There is a welcome shift in attitudes to the proposed ban on tobacco display. Increasing numbers of politicians - admittedly, mainly those in opposition - have been raising serious questions about the wisdom of such a ban.
And last week there was the potentially vital breakthrough in New Zealand, where prime minister John Key scrapped plans to ban displays because there is no evidence it would cut youth smoking.
The developments down under are crucial for a number of reasons. For one, it demonstrates that commitments made by politicians while in opposition can be made good when they gain power, and we are certain to have an election here before the ban affects the small store sector. But even more tellingly it shatters the international political stitch-up that has so far sustained the UK government's argument for a ban - Iceland's done it, Canada's done, and so should we.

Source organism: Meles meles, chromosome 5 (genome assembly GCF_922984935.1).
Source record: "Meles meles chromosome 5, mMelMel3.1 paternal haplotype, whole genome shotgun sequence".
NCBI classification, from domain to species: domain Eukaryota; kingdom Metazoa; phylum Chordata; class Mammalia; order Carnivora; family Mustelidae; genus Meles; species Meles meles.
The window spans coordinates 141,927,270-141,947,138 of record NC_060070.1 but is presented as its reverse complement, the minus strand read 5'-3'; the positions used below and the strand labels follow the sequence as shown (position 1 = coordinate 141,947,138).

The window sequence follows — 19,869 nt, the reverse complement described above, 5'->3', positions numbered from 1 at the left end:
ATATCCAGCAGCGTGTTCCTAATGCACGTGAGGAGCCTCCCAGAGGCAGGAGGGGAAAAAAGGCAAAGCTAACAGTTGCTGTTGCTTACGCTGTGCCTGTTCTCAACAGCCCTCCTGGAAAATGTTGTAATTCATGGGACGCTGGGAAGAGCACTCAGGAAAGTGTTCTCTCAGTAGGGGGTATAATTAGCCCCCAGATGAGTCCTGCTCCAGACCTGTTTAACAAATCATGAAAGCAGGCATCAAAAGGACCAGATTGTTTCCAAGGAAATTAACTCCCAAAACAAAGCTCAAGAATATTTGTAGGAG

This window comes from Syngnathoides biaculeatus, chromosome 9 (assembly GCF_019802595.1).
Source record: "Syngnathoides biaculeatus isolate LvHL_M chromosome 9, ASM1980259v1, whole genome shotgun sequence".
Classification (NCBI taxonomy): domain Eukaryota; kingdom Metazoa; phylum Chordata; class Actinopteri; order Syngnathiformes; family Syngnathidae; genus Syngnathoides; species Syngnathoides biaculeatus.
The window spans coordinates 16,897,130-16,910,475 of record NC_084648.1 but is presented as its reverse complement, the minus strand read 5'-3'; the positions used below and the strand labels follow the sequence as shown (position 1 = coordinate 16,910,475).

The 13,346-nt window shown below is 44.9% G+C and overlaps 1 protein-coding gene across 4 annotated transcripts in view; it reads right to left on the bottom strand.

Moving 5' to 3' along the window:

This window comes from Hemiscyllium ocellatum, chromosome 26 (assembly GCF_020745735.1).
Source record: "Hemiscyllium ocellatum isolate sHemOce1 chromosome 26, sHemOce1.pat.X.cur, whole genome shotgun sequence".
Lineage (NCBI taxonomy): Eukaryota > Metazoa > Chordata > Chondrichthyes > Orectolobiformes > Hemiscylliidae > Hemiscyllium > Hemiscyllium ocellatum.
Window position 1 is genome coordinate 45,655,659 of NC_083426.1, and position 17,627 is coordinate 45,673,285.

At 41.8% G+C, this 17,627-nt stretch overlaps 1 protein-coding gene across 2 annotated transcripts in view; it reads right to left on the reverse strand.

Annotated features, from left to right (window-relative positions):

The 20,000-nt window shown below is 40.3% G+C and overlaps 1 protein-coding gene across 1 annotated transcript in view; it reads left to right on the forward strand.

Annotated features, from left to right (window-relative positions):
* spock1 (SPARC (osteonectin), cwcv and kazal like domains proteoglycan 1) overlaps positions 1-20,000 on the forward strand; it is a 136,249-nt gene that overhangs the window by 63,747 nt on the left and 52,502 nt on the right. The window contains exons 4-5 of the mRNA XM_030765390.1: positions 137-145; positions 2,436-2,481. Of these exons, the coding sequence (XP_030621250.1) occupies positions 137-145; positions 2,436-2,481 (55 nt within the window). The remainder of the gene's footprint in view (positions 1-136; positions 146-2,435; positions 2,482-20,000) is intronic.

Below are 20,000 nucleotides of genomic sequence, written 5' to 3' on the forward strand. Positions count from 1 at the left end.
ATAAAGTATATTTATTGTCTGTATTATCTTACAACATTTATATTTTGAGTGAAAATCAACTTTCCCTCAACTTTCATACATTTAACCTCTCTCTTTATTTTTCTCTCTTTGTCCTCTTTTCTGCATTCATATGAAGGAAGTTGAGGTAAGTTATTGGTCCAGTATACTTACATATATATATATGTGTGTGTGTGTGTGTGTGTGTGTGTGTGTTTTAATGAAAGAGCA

As you know, we have been campaigning to scrap the proposed display ban, and key trade associations and hundreds of individual retailers have also made telling contributions and put in some tireless work.
As it stands, we haven't won anything yet, but the tide is turning and we are getting closer to our objective of getting the legislators to think carefully about the costs and (lack of) benefits of this badly conceived, poorly targeted and ultimately self-defeating piece of legislation-for-legislation's-sake.